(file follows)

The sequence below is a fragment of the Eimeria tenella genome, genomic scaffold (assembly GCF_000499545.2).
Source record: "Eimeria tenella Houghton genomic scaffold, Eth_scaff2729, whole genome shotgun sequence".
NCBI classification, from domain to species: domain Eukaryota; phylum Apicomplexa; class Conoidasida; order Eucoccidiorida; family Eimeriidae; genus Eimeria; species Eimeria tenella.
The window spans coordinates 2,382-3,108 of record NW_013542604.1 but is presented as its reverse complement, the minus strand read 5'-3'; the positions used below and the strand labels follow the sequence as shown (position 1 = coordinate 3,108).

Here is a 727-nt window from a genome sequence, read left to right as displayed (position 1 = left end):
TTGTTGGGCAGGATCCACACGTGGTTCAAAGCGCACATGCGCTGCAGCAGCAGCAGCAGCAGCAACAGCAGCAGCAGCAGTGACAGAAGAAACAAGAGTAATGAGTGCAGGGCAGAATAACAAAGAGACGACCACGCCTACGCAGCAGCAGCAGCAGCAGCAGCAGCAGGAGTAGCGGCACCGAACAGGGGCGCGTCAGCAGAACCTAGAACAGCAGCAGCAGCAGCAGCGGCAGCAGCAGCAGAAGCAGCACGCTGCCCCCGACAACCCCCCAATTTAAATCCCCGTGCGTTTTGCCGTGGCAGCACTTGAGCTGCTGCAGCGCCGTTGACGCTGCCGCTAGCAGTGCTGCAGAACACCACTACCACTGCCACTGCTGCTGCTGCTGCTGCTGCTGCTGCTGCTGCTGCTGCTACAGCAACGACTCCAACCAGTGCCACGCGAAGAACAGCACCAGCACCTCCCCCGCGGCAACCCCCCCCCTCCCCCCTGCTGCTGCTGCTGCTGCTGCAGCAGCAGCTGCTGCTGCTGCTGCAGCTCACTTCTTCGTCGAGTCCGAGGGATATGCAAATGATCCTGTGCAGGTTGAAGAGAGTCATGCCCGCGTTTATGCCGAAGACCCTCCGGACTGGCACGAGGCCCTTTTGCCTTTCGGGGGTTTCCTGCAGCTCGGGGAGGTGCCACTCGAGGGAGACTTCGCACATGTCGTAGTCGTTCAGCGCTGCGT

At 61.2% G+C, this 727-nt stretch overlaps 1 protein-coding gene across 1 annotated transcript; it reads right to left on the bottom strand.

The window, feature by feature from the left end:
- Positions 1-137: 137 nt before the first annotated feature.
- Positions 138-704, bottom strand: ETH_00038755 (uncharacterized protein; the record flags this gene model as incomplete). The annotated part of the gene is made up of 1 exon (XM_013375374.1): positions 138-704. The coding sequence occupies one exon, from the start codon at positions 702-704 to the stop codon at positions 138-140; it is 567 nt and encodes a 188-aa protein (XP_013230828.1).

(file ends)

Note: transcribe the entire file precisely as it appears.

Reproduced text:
The sequence below is a fragment of the Eimeria tenella genome, genomic scaffold (assembly GCF_000499545.2).
Source record: "Eimeria tenella Houghton genomic scaffold, Eth_scaff2729, whole genome shotgun sequence".
NCBI classification, from domain to species: domain Eukaryota; phylum Apicomplexa; class Conoidasida; order Eucoccidiorida; family Eimeriidae; genus Eimeria; species Eimeria tenella.
The window spans coordinates 2,382-3,108 of record NW_013542604.1 but is presented as its reverse complement, the minus strand read 5'-3'; the positions used below and the strand labels follow the sequence as shown (position 1 = coordinate 3,108).

Here is a 727-nt window from a genome sequence, read left to right as displayed (position 1 = left end):
TTGTTGGGCAGGATCCACACGTGGTTCAAAGCGCACATGCGCTGCAGCAGCAGCAGCAGCAGCAACAGCAGCAGCAGCAGTGACAGAAGAAACAAGAGTAATGAGTGCAGGGCAGAATAACAAAGAGACGACCACGCCTACGCAGCAGCAGCAGCAGCAGCAGCAGCAGGAGTAGCGGCACCGAACAGGGGCGCGTCAGCAGAACCTAGAACAGCAGCAGCAGCAGCAGCGGCAGCAGCAGCAGAAGCAGCACGCTGCCCCCGACAACCCCCCAATTTAAATCCCCGTGCGTTTTGCCGTGGCAGCACTTGAGCTGCTGCAGCGCCGTTGACGCTGCCGCTAGCAGTGCTGCAGAACACCACTACCACTGCCACTGCTGCTGCTGCTGCTGCTGCTGCTGCTGCTGCTGCTGCTACAGCAACGACTCCAACCAGTGCCACGCGAAGAACAGCACCAGCACCTCCCCCGCGGCAACCCCCCCCCTCCCCCCTGCTGCTGCTGCTGCTGCTGCAGCAGCAGCTGCTGCTGCTGCTGCAGCTCACTTCTTCGTCGAGTCCGAGGGATATGCAAATGATCCTGTGCAGGTTGAAGAGAGTCATGCCCGCGTTTATGCCGAAGACCCTCCGGACTGGCACGAGGCCCTTTTGCCTTTCGGGGGTTTCCTGCAGCTCGGGGAGGTGCCACTCGAGGGAGACTTCGCACATGTCGTAGTCGTTCAGCGCTGCGT

At 61.2% G+C, this 727-nt stretch overlaps 1 protein-coding gene across 1 annotated transcript; it reads right to left on the bottom strand.

The window, feature by feature from the left end:
- Positions 1-137: 137 nt before the first annotated feature.
- Positions 138-704, bottom strand: ETH_00038755 (uncharacterized protein; the record flags this gene model as incomplete). The annotated part of the gene is made up of 1 exon (XM_013375374.1): positions 138-704. The coding sequence occupies one exon, from the start codon at positions 702-704 to the stop codon at positions 138-140; it is 567 nt and encodes a 188-aa protein (XP_013230828.1).